The current design includes the best features from previous pumps and successfully deals with the problems common to pumping liquids such as massecuite.
An elliptical shaped rotor rotates in a cylindrical housing, and carries round with it chambers of fluid. A hinged sealing arm, which follows the surface of the rotor, scrapes off the liquid and directs it up to the discharge port. As the chamber returns to the suction port it is re-filled by further liquid flowing in.
The bearing and sealing arrangement has been designed to deal with the wear and leakage problems associated with high viscosity abrasive duties. The bearing bushes are divided into an inner and outer portion.
The inner portion forms a general divider between the liquid in the pump and the grease in the bearing. The outer portion, which has longitudinal grooves, forms the bearing.
Greasing the bearing is a flushing operation and consists of introducing fresh grease at the outer end of the bearing and displacing contaminated grease through a drain at the inner end.
The drain valve is simply interlocked to the grease nipple to ensure that both are open during greasing. This prevents grease being forced into the main pumping chamber and contaminating the bulk fluid. This configuration of bearing ensures minimum contamination of the bearing and ensures that the packing is sealing clean grease and not abrasive fluid.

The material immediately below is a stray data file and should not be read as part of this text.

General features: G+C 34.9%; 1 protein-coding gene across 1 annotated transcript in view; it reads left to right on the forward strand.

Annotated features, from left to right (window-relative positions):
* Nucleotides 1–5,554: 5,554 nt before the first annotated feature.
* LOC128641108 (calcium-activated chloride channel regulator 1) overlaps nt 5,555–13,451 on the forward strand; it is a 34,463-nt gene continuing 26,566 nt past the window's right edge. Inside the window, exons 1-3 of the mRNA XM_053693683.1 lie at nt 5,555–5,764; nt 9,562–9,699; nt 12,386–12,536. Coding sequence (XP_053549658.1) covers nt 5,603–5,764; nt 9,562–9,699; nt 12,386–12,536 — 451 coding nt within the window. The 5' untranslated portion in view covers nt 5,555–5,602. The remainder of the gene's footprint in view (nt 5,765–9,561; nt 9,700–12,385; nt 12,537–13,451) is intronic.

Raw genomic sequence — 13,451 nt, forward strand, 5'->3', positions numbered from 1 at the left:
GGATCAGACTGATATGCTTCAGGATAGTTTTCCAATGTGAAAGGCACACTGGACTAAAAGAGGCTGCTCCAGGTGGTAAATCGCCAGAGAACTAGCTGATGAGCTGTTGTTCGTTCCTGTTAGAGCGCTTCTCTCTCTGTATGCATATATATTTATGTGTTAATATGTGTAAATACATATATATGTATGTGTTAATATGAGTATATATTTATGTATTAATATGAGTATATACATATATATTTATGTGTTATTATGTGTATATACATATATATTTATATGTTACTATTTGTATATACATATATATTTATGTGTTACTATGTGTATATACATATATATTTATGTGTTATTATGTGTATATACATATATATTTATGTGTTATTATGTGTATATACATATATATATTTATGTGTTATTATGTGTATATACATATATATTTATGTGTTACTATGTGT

The suction branch has been designed to give the maximum possible area and is approximately twice that of similar pumps. This enables the massecuite to flow into the pump much more readily thus avoiding cavitation and starvation.
The large suction port in addition to the simply shaped and large pumping cavity, gives the magmo a good tolerance to foreign matter often found in sugar products.